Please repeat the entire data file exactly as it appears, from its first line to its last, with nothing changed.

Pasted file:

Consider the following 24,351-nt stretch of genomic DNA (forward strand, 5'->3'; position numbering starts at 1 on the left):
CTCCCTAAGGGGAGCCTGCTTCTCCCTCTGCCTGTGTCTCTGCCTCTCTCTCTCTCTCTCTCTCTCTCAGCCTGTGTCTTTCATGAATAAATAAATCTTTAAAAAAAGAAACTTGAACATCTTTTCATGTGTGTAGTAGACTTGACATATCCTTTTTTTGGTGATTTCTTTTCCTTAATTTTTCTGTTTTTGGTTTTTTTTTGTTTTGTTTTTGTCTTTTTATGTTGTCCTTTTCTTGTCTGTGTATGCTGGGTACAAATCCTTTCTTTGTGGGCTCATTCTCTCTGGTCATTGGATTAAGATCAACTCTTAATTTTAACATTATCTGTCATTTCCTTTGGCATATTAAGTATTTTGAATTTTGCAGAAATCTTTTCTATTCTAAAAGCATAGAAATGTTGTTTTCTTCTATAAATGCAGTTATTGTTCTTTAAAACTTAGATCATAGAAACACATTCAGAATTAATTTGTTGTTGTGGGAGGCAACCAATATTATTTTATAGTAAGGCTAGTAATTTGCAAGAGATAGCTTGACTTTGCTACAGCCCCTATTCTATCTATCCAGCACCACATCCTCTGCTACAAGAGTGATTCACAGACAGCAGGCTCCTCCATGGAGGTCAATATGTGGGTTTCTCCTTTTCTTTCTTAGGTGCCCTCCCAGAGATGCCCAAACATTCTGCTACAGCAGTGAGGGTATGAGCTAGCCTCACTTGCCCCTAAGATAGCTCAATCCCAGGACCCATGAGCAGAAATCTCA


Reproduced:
Consider the following 24,351-nt stretch of genomic DNA (forward strand, 5'->3'; position numbering starts at 1 on the left):
CTCCCTAAGGGGAGCCTGCTTCTCCCTCTGCCTGTGTCTCTGCCTCTCTCTCTCTCTCTCTCTCTCTCAGCCTGTGTCTTTCATGAATAAATAAATCTTTAAAAAAAGAAACTTGAACATCTTTTCATGTGTGTAGTAGACTTGACATATCCTTTTTTTGGTGATTTCTTTTCCTTAATTTTTCTGTTTTTGGTTTTTTTTTGTTTTGTTTTTGTCTTTTTATGTTGTCCTTTTCTTGTCTGTGTATGCTGGGTACAAATCCTTTCTTTGTGGGCTCATTCTCTCTGGTCATTGGATTAAGATCAACTCTTAATTTTAACATTATCTGTCATTTCCTTTGGCATATTAAGTATTTTGAATTTTGCAGAAATCTTTTCTATTCTAAAAGCATAGAAATGTTGTTTTCTTCTATAAATGCAGTTATTGTTCTTTAAAACTTAGATCATAGAAACACATTCAGAATTAATTTGTTGTTGTGGGAGGCAACCAATATTATTTTATAGTAAGGCTAGTAATTTGCAAGAGATAGCTTGACTTTGCTACAGCCCCTATTCTATCTATCCAGCACCACATCCTCTGCTACAAGAGTGATTCACAGACAGCAGGCTCCTCCATGGAGGTCAATATGTGGGTTTCTCCTTTTCTTTCTTAGGTGCCCTCCCAGAGATGCCCAAACATTCTGCTACAGCAGTGAGGGTATGAGCTAGCCTCACTTGCCCCTAAGATAGCTCAATCCCAGGACCCATGAGCAGAAATCTCA